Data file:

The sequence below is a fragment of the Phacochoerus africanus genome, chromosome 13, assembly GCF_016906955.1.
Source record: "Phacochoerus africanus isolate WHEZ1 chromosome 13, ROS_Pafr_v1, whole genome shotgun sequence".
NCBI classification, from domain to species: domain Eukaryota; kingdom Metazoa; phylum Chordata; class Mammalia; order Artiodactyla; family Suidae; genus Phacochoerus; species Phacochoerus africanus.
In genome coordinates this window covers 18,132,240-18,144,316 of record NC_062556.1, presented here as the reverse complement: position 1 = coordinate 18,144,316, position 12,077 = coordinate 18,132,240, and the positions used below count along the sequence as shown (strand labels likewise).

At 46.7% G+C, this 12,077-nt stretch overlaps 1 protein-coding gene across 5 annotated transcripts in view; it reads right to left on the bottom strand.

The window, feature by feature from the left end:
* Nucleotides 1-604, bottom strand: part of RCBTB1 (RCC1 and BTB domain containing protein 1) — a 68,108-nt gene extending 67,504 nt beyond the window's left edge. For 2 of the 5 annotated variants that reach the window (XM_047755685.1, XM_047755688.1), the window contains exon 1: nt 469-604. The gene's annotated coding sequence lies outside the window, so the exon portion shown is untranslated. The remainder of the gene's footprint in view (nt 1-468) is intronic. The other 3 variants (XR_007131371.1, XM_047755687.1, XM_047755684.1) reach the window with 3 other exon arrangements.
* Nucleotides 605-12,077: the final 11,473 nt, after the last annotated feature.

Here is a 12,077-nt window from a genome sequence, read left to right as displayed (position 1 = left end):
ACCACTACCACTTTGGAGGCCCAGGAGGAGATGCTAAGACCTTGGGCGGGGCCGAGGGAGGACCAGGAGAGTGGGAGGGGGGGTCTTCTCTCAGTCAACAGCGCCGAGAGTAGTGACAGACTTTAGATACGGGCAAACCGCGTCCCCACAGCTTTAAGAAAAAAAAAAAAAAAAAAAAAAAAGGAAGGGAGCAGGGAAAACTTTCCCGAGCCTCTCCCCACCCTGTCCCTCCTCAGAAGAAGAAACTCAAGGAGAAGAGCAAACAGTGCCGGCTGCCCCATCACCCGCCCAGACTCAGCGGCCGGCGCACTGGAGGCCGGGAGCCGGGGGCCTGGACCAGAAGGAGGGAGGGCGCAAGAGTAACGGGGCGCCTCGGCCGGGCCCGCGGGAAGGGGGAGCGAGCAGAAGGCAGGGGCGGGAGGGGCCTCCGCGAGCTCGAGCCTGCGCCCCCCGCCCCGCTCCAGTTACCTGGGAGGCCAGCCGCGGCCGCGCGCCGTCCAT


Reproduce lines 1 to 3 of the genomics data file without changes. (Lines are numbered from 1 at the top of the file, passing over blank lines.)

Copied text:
The sequence below is a fragment of the Phacochoerus africanus genome, chromosome 13, assembly GCF_016906955.1.
Source record: "Phacochoerus africanus isolate WHEZ1 chromosome 13, ROS_Pafr_v1, whole genome shotgun sequence".
NCBI classification, from domain to species: domain Eukaryota; kingdom Metazoa; phylum Chordata; class Mammalia; order Artiodactyla; family Suidae; genus Phacochoerus; species Phacochoerus africanus.